HMS Implacable (1805) was a 74-gun ship of the line launched
24 March 1800 at Rochfort, France as Duguay-Trouin.
She was one of just four French ships that escaped capture during the
Battle of Trafalgar on 21 October 1805. However, two weeks later at the Battle of Cape Ortegal, Duguay-Trouin was less successful in her second attempted escape, this time chased down by HMS Hero & HMS Caesar, being battered & captured. French Captain Claude Touffet was killed during the fight with 154 men. In December 1805 she was commissioned into the Royal Navy and renamed HMS Implacable. Through 1808 and 1809 the ship spent time in the Baltic, besting
the Imperial Russian Navy 74-gun ship of the line Vsevolod. In September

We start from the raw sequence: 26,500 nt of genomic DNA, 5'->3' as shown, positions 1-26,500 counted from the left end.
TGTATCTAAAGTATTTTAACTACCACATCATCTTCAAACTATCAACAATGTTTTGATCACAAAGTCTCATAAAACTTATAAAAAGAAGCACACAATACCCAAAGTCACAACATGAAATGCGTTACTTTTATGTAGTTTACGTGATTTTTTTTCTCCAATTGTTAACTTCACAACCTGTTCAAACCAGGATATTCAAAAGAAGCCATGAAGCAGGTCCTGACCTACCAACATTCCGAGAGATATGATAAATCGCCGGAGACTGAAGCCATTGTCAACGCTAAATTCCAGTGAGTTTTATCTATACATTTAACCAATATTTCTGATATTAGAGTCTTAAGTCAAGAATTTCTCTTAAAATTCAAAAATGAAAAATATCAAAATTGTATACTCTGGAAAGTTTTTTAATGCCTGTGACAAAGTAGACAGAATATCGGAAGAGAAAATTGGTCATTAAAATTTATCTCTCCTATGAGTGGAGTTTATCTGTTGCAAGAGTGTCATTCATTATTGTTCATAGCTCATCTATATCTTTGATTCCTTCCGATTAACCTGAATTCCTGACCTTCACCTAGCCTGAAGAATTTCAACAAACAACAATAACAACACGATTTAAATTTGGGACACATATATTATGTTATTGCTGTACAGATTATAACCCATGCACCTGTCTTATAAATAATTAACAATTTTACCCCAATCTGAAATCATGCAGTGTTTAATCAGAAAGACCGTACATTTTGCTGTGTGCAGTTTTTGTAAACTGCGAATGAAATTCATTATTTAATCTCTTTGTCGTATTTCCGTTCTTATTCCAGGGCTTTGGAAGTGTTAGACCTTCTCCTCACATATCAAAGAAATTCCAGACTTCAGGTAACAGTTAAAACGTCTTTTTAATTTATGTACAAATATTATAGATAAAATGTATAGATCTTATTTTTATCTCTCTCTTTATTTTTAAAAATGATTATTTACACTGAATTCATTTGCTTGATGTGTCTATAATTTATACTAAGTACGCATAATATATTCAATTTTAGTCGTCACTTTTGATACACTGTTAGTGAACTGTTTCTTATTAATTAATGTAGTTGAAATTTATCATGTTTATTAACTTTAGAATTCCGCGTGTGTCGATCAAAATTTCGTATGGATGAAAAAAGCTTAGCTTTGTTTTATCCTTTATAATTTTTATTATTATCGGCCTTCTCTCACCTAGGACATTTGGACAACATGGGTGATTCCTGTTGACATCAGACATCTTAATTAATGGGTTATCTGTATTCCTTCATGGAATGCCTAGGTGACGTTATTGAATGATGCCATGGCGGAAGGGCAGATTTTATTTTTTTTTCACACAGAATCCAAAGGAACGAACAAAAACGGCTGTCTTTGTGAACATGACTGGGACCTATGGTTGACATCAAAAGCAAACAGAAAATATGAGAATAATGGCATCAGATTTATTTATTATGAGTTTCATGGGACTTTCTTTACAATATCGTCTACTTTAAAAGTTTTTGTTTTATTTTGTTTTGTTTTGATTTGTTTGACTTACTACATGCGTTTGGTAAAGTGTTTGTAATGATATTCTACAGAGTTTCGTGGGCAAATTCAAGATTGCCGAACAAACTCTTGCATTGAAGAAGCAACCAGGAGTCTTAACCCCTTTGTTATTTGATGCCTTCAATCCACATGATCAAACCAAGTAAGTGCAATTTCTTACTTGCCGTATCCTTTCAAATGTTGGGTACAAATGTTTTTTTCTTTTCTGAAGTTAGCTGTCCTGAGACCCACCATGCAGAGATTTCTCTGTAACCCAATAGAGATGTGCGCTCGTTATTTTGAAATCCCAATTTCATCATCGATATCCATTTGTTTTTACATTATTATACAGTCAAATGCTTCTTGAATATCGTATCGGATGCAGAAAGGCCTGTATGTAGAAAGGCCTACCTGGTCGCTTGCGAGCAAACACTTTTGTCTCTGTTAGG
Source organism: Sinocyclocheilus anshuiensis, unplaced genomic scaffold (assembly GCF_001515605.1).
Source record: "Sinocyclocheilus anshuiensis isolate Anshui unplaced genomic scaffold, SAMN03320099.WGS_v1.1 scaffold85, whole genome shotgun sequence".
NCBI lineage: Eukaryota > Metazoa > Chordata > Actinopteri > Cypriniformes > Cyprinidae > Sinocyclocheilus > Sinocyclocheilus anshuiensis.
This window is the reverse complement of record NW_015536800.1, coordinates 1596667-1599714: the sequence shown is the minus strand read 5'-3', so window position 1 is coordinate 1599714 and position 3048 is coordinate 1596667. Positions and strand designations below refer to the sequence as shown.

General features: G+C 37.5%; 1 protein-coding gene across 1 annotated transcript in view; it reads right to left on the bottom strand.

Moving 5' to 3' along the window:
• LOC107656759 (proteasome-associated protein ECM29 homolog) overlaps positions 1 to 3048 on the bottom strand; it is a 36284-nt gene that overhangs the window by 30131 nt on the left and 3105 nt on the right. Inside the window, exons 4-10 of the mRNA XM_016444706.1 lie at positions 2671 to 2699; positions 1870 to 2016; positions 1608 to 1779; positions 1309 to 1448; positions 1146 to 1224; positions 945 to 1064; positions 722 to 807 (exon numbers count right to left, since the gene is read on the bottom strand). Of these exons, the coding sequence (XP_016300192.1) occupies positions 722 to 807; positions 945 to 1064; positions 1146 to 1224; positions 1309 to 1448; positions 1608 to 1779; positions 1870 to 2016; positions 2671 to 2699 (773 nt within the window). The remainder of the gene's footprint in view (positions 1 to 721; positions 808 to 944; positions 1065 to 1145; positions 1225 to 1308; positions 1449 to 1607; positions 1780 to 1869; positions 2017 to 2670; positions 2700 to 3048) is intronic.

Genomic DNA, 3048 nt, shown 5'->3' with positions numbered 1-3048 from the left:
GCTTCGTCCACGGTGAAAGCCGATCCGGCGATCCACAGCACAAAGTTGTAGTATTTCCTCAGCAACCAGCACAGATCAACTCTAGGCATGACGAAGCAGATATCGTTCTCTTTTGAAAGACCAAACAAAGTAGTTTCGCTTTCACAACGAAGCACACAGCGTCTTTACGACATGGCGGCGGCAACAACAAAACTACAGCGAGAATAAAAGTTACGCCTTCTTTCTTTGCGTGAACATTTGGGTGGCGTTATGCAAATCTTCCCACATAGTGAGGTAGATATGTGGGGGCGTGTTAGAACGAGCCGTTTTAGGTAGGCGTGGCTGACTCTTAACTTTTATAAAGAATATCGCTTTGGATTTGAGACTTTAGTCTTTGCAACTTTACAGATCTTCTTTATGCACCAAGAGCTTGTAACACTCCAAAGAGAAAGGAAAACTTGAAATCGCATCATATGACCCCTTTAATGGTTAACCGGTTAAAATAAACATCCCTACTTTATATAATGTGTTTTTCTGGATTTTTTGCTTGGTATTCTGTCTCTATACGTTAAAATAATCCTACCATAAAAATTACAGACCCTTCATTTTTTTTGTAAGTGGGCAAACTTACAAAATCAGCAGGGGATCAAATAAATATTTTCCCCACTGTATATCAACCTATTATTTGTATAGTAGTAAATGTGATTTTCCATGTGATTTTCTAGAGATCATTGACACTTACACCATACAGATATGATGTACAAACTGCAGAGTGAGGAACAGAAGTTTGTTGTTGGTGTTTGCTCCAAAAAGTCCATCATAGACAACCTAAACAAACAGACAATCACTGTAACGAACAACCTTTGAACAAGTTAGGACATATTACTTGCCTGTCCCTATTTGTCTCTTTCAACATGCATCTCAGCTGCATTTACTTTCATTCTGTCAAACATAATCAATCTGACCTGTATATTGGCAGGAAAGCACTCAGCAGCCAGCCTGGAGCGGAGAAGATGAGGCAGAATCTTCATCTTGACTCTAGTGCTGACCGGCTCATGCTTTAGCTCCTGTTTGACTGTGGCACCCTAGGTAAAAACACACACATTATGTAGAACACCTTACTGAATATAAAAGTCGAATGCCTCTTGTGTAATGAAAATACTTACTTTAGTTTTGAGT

1810 she made a year long voyage
from Cadiz, Spain to Havana, Cuba, returning with 6,000,000 dollars on board. From August to November
1840 Implacable participated in the bombardment and capture of Acre, and operations on the coast of Syria.
In 1844 HMS Implacable began a new career as a training ship, eventually becoming the second oldest ship in the Royal Navy, after HMS Victory. In
1908 King Edward VII intervened to save the ship from scrapping and in 1920 funds were raised and she underwent several restorations. Ten years later
there were large-scale protests against her disposal after the government consigned her to the scrapheap. An offer was made in 1947 to the French who also declined to spend the required money to turn her into a museum ship. On 2 December 1949 she was towed out east of the Isle of Wight and scuttled with full
honours, flying the ensigns of the French and Royal Navy. She was 149 years old.
Her figurehead and stern galleries are on display in the National Maritime Museum at Greenwich, while her capstan is on display at the maritime museum at Rochefort.
Public reaction to the ‘criminal action against the maritime history of Britain’ forced the government to support the preservation of Cutty Sark.